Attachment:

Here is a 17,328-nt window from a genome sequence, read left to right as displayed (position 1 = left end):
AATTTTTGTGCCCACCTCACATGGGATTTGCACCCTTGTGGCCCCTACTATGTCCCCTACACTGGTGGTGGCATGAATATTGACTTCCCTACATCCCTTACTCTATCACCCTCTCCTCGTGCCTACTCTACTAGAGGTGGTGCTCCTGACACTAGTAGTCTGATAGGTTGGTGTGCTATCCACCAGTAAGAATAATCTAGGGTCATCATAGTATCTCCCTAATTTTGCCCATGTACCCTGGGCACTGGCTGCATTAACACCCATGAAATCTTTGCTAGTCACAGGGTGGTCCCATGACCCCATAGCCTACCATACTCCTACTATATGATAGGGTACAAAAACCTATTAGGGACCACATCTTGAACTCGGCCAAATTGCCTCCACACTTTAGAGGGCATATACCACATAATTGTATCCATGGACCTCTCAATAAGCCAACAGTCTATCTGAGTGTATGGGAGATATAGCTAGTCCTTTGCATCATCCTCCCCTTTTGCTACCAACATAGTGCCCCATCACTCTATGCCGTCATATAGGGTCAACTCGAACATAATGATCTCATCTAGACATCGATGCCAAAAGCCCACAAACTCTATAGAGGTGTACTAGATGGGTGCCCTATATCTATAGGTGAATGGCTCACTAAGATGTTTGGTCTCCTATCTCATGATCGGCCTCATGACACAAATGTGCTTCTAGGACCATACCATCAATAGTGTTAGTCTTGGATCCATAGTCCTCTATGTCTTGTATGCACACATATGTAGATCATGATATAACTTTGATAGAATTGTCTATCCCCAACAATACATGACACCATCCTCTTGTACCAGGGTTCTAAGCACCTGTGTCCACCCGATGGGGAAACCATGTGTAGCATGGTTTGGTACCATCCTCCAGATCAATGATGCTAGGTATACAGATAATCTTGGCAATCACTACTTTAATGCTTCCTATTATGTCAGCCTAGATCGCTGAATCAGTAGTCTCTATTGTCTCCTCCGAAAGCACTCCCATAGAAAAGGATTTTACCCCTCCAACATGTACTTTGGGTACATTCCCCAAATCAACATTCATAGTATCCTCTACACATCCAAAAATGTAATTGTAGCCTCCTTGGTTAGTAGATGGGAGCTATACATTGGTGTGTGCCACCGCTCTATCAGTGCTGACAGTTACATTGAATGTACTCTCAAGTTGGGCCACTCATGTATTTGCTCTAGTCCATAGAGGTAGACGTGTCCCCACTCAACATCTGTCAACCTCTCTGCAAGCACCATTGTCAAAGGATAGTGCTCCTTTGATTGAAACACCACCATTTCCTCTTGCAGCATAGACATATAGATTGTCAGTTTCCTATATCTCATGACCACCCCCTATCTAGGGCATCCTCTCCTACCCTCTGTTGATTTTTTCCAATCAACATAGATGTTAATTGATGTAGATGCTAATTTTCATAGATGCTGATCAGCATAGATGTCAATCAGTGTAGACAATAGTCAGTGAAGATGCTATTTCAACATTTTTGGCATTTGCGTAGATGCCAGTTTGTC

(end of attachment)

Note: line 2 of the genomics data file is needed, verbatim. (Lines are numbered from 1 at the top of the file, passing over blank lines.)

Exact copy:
AATTTTTGTGCCCACCTCACATGGGATTTGCACCCTTGTGGCCCCTACTATGTCCCCTACACTGGTGGTGGCATGAATATTGACTTCCCTACATCCCTTACTCTATCACCCTCTCCTCGTGCCTACTCTACTAGAGGTGGTGCTCCTGACACTAGTAGTCTGATAGGTTGGTGTGCTATCCACCAGTAAGAATAATCTAGGGTCATCATAGTATCTCCCTAATTTTGCCCATGTACCCTGGGCACTGGCTGCATTAACACCCATGAAATCTTTGCTAGTCACAGGGTGGTCCCATGACCCCATAGCCTACCATACTCCTACTATATGATAGGGTACAAAAACCTATTAGGGACCACATCTTGAACTCGGCCAAATTGCCTCCACACTTTAGAGGGCATATACCACATAATTGTATCCATGGACCTCTCAATAAGCCAACAGTCTATCTGAGTGTATGGGAGATATAGCTAGTCCTTTGCATCATCCTCCCCTTTTGCTACCAACATAGTGCCCCATCACTCTATGCCGTCATATAGGGTCAACTCGAACATAATGATCTCATCTAGACATCGATGCCAAAAGCCCACAAACTCTATAGAGGTGTACTAGATGGGTGCCCTATATCTATAGGTGAATGGCTCACTAAGATGTTTGGTCTCCTATCTCATGATCGGCCTCATGACACAAATGTGCTTCTAGGACCATACCATCAATAGTGTTAGTCTTGGATCCATAGTCCTCTATGTCTTGTATGCACACATATGTAGATCATGATATAACTTTGATAGAATTGTCTATCCCCAACAATACATGACACCATCCTCTTGTACCAGGGTTCTAAGCACCTGTGTCCACCCGATGGGGAAACCATGTGTAGCATGGTTTGGTACCATCCTCCAGATCAATGATGCTAGGTATACAGATAATCTTGGCAATCACTACTTTAATGCTTCCTATTATGTCAGCCTAGATCGCTGAATCAGTAGTCTCTATTGTCTCCTCCGAAAGCACTCCCATAGAAAAGGATTTTACCCCTCCAACATGTACTTTGGGTACATTCCCCAAATCAACATTCATAGTATCCTCTACACATCCAAAAATGTAATTGTAGCCTCCTTGGTTAGTAGATGGGAGCTATACATTGGTGTGTGCCACCGCTCTATCAGTGCTGACAGTTACATTGAATGTACTCTCAAGTTGGGCCACTCATGTATTTGCTCTAGTCCATAGAGGTAGACGTGTCCCCACTCAACATCTGTCAACCTCTCTGCAAGCACCATTGTCAAAGGATAGTGCTCCTTTGATTGAAACACCACCATTTCCTCTTGCAGCATAGACATATAGATTGTCAGTTTCCTATATCTCATGACCACCCCCTATCTAGGGCATCCTCTCCTACCCTCTGTTGATTTTTTCCAATCAACATAGATGTTAATTGATGTAGATGCTAATTTTCATAGATGCTGATCAGCATAGATGTCAATCAGTGTAGACAATAGTCAGTGAAGATGCTATTTCAACATTTTTGGCATTTGCGTAGATGCCAGTTTGTC